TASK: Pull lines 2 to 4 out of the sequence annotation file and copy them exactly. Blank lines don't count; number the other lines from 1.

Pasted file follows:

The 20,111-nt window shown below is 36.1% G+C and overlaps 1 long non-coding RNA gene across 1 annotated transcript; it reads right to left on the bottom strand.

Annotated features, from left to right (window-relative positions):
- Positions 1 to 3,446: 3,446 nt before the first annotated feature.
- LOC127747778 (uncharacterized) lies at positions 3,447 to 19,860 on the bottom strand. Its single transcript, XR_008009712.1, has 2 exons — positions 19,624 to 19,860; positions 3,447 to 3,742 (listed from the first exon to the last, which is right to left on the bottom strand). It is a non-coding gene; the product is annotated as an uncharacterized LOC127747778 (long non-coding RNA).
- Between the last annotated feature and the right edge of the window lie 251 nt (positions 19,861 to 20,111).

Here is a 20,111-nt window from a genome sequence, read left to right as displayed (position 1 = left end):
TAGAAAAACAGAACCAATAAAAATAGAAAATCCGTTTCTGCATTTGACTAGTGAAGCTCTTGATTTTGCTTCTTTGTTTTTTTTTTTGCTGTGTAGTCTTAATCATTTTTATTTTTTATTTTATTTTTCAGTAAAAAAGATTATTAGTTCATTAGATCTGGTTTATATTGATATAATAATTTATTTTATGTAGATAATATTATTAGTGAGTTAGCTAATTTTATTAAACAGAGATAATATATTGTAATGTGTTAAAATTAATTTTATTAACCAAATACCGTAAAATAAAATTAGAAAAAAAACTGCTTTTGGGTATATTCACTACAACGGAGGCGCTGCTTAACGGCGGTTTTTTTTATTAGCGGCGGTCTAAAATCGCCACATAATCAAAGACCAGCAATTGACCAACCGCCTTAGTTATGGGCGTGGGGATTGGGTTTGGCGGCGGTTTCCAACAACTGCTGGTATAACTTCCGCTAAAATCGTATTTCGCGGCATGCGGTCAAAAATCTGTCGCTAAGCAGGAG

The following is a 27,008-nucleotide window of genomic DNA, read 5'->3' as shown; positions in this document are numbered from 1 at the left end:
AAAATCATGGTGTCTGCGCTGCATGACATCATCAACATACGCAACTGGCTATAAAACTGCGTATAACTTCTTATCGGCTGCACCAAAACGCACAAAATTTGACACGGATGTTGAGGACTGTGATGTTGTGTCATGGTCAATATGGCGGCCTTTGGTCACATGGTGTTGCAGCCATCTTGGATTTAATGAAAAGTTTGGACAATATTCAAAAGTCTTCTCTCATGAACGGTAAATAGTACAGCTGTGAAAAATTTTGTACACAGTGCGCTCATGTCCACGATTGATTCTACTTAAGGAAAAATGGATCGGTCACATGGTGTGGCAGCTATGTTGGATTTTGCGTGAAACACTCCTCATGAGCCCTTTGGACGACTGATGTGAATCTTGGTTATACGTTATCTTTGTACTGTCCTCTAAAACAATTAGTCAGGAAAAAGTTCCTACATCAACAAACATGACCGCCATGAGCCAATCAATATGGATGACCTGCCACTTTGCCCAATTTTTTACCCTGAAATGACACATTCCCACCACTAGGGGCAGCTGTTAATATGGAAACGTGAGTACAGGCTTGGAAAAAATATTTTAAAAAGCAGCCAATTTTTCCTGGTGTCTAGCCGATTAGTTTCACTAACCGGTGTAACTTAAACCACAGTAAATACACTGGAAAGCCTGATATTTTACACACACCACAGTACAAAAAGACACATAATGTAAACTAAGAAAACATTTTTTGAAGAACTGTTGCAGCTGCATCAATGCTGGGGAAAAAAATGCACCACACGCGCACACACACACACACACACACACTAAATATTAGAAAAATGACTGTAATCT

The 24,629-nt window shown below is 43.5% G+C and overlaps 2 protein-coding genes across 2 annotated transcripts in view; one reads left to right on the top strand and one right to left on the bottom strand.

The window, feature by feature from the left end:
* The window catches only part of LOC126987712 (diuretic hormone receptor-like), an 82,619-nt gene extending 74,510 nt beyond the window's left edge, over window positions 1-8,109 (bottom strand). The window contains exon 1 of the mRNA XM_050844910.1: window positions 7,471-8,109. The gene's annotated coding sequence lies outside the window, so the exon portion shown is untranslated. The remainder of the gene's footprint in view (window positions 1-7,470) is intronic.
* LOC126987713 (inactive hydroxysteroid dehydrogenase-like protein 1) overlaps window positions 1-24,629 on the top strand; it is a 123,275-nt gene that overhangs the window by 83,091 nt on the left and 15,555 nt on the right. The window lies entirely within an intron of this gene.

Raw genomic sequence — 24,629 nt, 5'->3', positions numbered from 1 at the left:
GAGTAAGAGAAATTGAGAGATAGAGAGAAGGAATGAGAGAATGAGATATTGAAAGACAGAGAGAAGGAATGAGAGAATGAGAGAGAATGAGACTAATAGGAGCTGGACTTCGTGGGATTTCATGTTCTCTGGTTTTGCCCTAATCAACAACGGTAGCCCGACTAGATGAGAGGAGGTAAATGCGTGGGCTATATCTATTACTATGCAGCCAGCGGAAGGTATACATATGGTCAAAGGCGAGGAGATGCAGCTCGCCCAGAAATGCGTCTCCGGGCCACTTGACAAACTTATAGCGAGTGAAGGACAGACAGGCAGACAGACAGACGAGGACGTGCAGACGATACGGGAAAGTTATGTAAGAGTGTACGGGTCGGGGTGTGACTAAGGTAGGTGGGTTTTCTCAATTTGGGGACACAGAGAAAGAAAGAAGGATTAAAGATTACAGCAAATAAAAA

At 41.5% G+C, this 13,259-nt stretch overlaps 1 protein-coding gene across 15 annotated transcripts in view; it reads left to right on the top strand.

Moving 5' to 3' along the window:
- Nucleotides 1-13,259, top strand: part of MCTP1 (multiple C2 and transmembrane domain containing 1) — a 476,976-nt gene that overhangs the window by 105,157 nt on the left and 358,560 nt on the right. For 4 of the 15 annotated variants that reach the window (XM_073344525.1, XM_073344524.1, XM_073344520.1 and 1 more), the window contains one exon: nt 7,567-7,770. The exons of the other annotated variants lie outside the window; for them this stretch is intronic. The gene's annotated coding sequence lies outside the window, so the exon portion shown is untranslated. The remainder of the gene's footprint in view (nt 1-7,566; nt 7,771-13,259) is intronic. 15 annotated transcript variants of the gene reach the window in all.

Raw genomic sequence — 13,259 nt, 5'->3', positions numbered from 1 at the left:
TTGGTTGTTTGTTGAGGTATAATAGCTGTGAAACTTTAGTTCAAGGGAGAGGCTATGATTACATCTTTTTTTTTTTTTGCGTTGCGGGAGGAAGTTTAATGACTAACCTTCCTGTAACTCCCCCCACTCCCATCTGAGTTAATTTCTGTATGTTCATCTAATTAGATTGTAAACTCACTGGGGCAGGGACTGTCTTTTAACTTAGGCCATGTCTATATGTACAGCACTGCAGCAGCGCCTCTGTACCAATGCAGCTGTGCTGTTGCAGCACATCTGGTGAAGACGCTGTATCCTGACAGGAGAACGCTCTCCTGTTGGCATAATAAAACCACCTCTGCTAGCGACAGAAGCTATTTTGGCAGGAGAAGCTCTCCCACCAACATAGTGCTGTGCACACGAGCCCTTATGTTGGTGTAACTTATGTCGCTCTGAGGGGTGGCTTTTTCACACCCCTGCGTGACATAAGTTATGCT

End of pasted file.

Annotated features, from left to right (window-relative positions):
- Positions 1 to 3,446: 3,446 nt before the first annotated feature.
- LOC127747778 (uncharacterized) lies at positions 3,447 to 19,860 on the bottom strand. Its single transcript, XR_008009712.1, has 2 exons — positions 19,624 to 19,860; positions 3,447 to 3,742 (listed from the first exon to the last, which is right to left on the bottom strand). It is a non-coding gene; the product is annotated as an uncharacterized LOC127747778 (long non-coding RNA).